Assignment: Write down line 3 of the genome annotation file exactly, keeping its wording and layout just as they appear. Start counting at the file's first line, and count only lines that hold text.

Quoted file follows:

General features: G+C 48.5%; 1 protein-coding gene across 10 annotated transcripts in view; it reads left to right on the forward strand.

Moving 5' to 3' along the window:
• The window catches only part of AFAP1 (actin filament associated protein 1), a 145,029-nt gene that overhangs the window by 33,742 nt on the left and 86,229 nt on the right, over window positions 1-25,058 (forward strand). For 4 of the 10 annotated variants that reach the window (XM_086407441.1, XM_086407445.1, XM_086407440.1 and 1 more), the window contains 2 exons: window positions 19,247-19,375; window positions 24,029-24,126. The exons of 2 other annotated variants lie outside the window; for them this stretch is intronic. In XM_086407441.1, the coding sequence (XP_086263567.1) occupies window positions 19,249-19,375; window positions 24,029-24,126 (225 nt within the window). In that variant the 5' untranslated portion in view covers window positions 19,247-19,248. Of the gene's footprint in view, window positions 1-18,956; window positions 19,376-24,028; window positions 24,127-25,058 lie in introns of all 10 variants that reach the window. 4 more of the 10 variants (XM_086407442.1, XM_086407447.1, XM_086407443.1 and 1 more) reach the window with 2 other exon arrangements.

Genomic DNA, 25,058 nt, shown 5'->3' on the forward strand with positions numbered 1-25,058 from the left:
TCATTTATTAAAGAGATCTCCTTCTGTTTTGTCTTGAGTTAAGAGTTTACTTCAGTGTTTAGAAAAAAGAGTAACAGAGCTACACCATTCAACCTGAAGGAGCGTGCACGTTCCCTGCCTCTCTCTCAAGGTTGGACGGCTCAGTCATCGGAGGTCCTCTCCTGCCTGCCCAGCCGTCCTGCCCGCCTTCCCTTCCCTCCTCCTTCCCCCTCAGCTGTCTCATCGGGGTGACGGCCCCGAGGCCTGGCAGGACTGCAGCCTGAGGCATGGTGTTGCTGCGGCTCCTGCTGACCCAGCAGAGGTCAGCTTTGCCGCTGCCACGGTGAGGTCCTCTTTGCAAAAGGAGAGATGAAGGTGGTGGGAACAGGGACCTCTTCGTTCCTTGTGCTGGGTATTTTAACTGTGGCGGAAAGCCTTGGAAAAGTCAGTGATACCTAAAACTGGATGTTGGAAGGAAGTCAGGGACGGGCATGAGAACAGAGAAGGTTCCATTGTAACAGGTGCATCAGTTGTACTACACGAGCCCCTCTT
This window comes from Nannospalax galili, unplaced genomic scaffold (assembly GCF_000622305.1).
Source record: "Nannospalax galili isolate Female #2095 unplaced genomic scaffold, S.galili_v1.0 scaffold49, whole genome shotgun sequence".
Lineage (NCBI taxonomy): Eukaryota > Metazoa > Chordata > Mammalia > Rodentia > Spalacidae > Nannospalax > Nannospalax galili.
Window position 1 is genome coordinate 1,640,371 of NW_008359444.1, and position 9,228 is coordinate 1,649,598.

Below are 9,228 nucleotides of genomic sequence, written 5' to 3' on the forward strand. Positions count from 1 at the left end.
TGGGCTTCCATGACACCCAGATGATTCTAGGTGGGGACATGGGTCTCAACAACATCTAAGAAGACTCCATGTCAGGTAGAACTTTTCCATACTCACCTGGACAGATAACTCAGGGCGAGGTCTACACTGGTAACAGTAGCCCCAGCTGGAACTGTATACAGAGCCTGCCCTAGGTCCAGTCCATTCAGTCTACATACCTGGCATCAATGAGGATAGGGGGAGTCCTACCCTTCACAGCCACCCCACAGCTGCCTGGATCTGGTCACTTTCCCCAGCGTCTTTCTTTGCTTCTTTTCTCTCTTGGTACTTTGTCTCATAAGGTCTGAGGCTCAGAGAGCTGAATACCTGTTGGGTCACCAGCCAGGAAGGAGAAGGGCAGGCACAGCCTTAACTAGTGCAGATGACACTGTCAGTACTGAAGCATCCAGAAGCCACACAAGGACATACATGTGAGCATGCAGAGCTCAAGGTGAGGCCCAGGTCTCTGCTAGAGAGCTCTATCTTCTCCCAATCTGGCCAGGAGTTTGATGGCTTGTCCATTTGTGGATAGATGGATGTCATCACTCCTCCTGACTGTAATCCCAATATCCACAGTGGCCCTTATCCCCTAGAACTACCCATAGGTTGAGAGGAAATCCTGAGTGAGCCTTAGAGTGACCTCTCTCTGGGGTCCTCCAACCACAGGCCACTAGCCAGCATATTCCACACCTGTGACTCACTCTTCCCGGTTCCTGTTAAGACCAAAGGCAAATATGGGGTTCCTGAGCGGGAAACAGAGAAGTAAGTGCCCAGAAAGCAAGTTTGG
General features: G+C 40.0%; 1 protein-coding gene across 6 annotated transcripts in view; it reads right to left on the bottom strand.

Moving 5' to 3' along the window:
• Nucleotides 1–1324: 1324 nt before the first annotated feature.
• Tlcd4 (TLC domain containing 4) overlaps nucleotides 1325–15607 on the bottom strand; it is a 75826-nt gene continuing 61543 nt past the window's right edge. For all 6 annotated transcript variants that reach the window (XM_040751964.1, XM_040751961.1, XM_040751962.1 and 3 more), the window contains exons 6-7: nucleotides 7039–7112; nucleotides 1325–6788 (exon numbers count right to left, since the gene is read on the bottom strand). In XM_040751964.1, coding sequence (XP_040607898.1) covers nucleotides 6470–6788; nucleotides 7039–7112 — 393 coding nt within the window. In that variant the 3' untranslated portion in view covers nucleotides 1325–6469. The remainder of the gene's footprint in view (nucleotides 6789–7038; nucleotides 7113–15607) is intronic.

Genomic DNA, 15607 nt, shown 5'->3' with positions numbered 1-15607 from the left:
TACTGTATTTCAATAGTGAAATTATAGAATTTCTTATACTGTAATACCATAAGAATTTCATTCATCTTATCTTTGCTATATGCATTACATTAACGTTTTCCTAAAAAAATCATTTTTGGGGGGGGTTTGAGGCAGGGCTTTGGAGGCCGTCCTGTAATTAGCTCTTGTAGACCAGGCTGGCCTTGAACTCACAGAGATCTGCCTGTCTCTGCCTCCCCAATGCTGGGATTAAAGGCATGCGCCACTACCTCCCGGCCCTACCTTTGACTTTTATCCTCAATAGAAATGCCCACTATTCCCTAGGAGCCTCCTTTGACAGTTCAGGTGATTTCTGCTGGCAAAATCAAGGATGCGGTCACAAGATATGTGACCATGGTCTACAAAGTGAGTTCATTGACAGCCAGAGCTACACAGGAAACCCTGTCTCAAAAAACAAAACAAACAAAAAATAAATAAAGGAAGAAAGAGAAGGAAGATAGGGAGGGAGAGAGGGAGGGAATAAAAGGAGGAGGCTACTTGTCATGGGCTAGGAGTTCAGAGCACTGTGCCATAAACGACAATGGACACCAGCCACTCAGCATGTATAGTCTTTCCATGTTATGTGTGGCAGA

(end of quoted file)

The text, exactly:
• The window catches only part of AFAP1 (actin filament associated protein 1), a 145,029-nt gene that overhangs the window by 33,742 nt on the left and 86,229 nt on the right, over window positions 1-25,058 (forward strand). For 4 of the 10 annotated variants that reach the window (XM_086407441.1, XM_086407445.1, XM_086407440.1 and 1 more), the window contains 2 exons: window positions 19,247-19,375; window positions 24,029-24,126. The exons of 2 other annotated variants lie outside the window; for them this stretch is intronic. In XM_086407441.1, the coding sequence (XP_086263567.1) occupies window positions 19,249-19,375; window positions 24,029-24,126 (225 nt within the window). In that variant the 5' untranslated portion in view covers window positions 19,247-19,248. Of the gene's footprint in view, window positions 1-18,956; window positions 19,376-24,028; window positions 24,127-25,058 lie in introns of all 10 variants that reach the window. 4 more of the 10 variants (XM_086407442.1, XM_086407447.1, XM_086407443.1 and 1 more) reach the window with 2 other exon arrangements.